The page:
I was recently sitting around on yet another boring weekend induced by the coronavirus pandemic. My friend had recently texted me about a new type of digital blockchain-based NBA trading card that people were buying and selling and making money on. The idea, which is made possible through a platform called NBA Top Shot, sounded completely ridiculous at the time.
But it’s hard to completely write off anything in the cryptocurrency space these days. I’m no NBA fan and can’t tell you the last time I watched a game, but after going through several YouTube videos explaining the new platform, I gave NBA Top Shot a try. My first purchase — a highlight of the Golden State Warriors’ Andrew Wiggins going up for an alley-oop dunk — got me started, and I bought three other digital cards after that. Here’s what I learned.
What is NBA Top Shot?
Each card (or “moment”) in Top Shot is an actual video highlight of a certain player — it could be Lebron James dunking or Steph Curry draining a three-pointer. You can get these moments by purchasing packs or buying them on the marketplace. Each moment is part of a series and is assigned a serial number. These things can make a big difference in a card’s value — some have already sold for six figures, and Top Shot has surpassed $200 million in total sales. More on all that shortly.
Moments are like trading cards in the form of a blockchain-based item known as a non-fungible token (NFT). Blockchain is the encrypted, decentralized technology that makes cryptocurrencies like Bitcoin (CRYPTO:BTC) possible. Blockchain’s advocates like to promote its value as a secure digital ledger, and unique collectibles like NFTs show how the technology can be used in ways that don’t depend directly on cryptocurrencies.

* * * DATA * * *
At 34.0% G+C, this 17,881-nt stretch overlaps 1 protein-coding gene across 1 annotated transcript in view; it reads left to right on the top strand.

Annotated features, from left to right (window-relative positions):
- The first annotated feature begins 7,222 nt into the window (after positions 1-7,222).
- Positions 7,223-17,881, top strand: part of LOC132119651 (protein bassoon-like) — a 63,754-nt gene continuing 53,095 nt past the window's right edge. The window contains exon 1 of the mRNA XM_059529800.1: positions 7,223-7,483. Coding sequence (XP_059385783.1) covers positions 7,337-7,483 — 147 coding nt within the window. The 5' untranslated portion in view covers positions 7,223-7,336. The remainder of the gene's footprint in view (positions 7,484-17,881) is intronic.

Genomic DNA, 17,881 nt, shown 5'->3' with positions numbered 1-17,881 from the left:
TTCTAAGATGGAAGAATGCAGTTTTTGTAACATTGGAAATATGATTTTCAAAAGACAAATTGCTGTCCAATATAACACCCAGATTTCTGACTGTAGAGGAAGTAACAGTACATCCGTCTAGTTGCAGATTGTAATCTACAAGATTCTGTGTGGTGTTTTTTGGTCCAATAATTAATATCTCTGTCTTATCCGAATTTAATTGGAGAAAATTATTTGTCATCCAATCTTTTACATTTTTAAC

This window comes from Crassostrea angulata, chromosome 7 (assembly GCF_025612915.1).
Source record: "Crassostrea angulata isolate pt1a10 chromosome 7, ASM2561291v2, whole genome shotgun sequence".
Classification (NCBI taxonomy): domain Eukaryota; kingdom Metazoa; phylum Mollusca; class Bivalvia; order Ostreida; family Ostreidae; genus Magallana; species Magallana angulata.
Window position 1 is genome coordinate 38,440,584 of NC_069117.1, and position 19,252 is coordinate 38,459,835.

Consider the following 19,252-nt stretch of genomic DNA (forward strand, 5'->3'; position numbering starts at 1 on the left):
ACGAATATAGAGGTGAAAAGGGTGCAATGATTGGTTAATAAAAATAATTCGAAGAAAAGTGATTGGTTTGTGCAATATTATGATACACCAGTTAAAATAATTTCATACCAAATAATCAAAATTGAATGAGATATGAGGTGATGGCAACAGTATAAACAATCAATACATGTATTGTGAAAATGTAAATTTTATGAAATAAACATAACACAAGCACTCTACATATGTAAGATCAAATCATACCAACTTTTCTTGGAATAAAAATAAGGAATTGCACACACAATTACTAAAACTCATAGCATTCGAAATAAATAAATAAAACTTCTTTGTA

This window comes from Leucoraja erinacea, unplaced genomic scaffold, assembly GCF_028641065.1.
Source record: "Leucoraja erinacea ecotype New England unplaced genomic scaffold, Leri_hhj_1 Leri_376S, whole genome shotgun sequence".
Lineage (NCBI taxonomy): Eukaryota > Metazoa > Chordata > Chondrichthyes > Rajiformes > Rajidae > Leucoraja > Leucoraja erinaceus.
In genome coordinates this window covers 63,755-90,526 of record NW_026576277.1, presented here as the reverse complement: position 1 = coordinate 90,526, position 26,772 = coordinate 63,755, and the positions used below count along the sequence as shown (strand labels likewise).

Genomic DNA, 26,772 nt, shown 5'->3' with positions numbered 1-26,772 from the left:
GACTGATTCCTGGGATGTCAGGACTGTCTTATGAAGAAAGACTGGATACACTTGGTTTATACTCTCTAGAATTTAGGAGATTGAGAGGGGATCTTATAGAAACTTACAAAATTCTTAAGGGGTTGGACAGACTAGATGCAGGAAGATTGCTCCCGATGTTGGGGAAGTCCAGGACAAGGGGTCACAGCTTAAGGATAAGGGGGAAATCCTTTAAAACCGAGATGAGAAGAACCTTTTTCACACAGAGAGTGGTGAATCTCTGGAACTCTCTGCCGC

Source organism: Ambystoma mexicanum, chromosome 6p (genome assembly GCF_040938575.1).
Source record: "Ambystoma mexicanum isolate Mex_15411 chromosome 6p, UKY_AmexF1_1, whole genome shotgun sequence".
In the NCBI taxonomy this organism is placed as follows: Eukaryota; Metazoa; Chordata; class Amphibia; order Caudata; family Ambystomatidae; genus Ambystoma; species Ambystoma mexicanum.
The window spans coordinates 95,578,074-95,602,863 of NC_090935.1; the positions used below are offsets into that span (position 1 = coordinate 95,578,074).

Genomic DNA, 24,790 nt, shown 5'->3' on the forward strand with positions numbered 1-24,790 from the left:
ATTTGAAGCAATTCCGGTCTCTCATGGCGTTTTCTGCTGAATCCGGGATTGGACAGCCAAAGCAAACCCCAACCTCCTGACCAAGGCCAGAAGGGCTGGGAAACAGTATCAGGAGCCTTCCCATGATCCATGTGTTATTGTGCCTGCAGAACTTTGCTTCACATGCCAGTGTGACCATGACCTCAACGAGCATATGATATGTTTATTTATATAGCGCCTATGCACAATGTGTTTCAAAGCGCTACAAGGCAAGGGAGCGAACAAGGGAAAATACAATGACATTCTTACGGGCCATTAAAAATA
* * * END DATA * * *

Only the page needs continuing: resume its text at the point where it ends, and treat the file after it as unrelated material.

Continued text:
Top Shot is the brainchild of the NBA, which licenses the video highlights, and a company called Dapper Labs that uses blockchain technology to create digital experiences. Top Shot, which is currently in beta mode, is just one of several experiences Dapper Labs has helped launch — including CryptoKitties, another NFT collectible — and The Block recently reported that the company has raised $250 million in funding for a valuation of $2 billion.
Getting a pack
The market is still pretty new, and who knows if it’s something that can stick around, or if cards will continue to hold as much value. But here are some basic tips for beginners.
Packs are the cheapest way of getting new moments, but right now — likely because the platform is still in beta mode — they aren’t widely available. Once you find out about a pack drop, you go to the site at the time of the drop and elect to “get in line.” You’ll be assigned a random line number, and then, if you’re lucky enough to get a pack, the site will redirect to a new page and you’ll have five minutes to complete your purchase.
At first, I only found out about pack drops through word of mouth. Demand was intense, because packs can cost as little as $9 and yield cards valued much higher. The site has been doing a lot of drops where they will release 5,000 or 10,000 of one pack — I participated twice and my line number was over 60,000 both times.
But lately, pack drops have been picking up. You can sign up for an email list that will alert you when they’re available. Recently, the platform did a drop that allowed everyone who signed up in a certain time slot to pre-order a pack — and I finally got one!
Top Shot also holds challenges, laying out 10 different cards or highlights for a user to collect — collect all 10 in a set time period and you’ll get special bonus card. This kind of reminds me of Bitcoin mining, where people solve certain puzzles or equations as quickly as they can to earn a coin.
The surefire way to get cards is through the marketplace (the platform charges fees on transactions to sellers), which is what I did for all four of my current…